Convention center reconsideration needs fresh vision

Photo provided A 10-story hotel and conference center is envisioned next to the historic Crump Theatre in one concept being considered in the Envision Columbus strategic planning process for Third Street in downtown Columbus. The hotel lobby and conference center would be on floors 1-3, with rooms on floors 4-10. Architect’s rendering from Strategic Columbus working plan.

Plans for a hotel and conference center in downtown Columbus have been at a standstill since the city and private developer Sprague Hotel Developers amicably parted ways on a proposed project last year.

Now, as The Republic’s Andy East reports, city officials say they are “reconsidering all options” for a project, including where it might be located.

“We’re just reconsidering all options post-pandemic — the ideal location, ideal sizing and are there opportunities that we could also use to incorporate other elements in the downtown hotel conference center that also help us as we are trying to activate our downtown,” said Columbus Redevelopment Director Heather Pope.

The downtown site of the former Bartholomew County Court Services Building — bound by Second, Third, Franklin and Lafayette streets — had been the proposed location for what the city envisioned as a new hotel conference center with roughly 140 guest rooms, a 9,000-square-foot ballroom and other meeting spaces.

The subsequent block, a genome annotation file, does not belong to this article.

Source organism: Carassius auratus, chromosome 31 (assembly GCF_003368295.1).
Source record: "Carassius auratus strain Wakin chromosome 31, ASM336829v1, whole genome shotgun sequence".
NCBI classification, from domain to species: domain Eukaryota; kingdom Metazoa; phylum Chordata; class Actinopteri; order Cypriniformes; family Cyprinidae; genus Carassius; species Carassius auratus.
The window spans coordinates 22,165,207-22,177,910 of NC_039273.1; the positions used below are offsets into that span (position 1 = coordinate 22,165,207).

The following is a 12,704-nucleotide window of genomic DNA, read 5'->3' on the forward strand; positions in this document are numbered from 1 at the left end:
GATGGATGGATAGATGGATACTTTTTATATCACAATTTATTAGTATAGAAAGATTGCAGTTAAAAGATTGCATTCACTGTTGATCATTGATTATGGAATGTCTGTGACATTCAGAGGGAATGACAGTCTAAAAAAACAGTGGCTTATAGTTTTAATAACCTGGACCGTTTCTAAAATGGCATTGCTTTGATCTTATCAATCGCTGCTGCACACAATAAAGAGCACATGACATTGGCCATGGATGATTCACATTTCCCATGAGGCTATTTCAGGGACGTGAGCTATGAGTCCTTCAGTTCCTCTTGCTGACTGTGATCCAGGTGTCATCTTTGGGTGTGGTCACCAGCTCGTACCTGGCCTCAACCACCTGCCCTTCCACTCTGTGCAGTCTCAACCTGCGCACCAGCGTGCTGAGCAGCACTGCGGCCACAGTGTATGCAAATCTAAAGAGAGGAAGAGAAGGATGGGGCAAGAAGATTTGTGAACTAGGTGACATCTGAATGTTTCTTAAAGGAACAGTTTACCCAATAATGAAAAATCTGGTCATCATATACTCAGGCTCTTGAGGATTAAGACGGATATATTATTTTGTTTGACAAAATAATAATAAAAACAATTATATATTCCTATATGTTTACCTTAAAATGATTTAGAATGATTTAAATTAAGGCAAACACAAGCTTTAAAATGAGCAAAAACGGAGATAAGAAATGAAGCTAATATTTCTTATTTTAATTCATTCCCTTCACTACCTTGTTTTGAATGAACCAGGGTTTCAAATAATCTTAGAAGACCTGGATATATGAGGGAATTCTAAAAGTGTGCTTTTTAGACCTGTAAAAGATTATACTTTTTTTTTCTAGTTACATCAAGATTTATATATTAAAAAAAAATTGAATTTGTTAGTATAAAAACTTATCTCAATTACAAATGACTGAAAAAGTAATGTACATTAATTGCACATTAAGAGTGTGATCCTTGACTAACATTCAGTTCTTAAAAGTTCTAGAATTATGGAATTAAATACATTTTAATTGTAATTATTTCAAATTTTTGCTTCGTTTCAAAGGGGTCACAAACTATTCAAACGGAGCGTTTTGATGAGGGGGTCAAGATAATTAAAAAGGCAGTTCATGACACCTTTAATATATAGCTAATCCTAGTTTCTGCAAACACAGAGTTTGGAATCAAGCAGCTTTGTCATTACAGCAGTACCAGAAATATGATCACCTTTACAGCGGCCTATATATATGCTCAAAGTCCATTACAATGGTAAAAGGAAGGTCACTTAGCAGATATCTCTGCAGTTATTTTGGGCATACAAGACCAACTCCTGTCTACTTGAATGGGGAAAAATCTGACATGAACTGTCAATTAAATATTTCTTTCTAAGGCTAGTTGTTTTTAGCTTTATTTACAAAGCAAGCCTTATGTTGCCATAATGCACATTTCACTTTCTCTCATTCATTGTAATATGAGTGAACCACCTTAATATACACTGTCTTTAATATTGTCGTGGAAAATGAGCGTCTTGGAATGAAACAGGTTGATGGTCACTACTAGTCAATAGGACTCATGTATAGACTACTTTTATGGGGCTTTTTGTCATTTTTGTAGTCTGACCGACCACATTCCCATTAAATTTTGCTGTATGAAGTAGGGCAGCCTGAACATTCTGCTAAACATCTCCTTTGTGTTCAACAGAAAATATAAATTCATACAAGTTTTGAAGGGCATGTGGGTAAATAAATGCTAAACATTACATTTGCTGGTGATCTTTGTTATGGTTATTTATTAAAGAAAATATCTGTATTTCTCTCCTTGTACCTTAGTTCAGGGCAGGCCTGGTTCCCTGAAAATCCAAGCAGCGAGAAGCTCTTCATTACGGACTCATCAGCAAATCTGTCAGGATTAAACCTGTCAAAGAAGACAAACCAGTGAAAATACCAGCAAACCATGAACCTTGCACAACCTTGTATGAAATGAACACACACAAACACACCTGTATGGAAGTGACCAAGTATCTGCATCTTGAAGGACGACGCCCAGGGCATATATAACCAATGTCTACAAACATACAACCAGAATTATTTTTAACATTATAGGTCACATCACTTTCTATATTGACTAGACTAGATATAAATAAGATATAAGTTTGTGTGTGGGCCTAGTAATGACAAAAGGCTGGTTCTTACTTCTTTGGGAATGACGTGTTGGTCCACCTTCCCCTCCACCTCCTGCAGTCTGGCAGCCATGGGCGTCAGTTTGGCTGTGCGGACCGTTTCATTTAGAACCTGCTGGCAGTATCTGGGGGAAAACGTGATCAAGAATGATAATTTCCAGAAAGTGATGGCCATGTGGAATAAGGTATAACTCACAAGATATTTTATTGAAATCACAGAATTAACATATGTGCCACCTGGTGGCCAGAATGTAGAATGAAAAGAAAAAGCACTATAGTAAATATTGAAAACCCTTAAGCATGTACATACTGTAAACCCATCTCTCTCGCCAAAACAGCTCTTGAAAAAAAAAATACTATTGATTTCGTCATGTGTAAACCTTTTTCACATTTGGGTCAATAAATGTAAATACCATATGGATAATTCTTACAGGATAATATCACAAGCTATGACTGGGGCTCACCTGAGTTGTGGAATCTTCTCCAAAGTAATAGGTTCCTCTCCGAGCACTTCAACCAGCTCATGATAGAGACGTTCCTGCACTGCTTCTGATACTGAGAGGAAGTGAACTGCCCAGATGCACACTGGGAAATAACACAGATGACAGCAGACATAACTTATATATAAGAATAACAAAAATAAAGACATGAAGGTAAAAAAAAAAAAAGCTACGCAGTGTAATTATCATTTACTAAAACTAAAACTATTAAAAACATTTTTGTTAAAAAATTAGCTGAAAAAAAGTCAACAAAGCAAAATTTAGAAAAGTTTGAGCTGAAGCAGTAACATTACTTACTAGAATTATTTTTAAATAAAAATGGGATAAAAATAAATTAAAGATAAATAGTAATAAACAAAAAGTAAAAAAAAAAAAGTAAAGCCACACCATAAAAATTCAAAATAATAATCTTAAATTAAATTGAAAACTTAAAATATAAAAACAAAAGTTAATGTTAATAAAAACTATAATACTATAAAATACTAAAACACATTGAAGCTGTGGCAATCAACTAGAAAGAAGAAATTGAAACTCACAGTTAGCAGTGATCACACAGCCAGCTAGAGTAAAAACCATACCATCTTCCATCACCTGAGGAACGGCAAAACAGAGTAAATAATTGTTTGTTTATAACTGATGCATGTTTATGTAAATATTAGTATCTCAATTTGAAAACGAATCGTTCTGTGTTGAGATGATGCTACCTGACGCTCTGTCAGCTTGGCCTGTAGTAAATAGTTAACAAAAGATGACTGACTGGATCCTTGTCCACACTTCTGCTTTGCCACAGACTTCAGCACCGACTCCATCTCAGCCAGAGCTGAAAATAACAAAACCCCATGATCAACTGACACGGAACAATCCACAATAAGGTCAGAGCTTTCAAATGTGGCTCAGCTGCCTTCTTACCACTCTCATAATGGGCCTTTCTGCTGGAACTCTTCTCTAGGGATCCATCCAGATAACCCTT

But Pope said an undisclosed property that soon is expected to come on the market might tempt the city to go in another direction.

“… (I)t’s those other opportunities that have intrigued us because you can kind of get more bang for your buck as far as activation and revitalization in our downtown,” Pope said.

The Columbus Redevelopment Commission and the city clearly will play an outsized role in any downtown hotel and conference center that might come to fruition. It’s in the community’s interest to have investment in the city’s core, and driving that investment is redevelopment’s mission. But a private entity suited to a long-term partnership also is necessary, and in that regard, the city should truly explore multiple options with multiple potential partners.

The city could, for instance, solicit open-ended requests for proposals in a competitive process open to any qualified potential partners. To truly reconsider all options, the city could ask for options that perhaps it never has considered.

This kind of creative engagement with potential partners in the development community would demonstrate an admirable openness that we should expect from our community leaders as they reconsider options for what surely will be a multi-million-dollar commitment of public resources.

Given Columbus’ unique architectural heritage and the significance of a downtown hotel and conference center, we should cast a high-profile and global net. We suspect an array of potential partners would want to compete for a project like this, and opening the opportunity to any qualified development interests would align with Columbus’ best traditions.

At the same time, increasing the level of interest in this project in the development community also holds the prospect for the city to get the best deal it can, and that would be in everyone’s interests.

“We want to make sure we do this right,” Pope said of reconsidering the development options.

We couldn’t agree more. And on a matter as important to the community as a downtown hotel and conference center, we believe multiple development concepts and proposals should be considered and encouraged.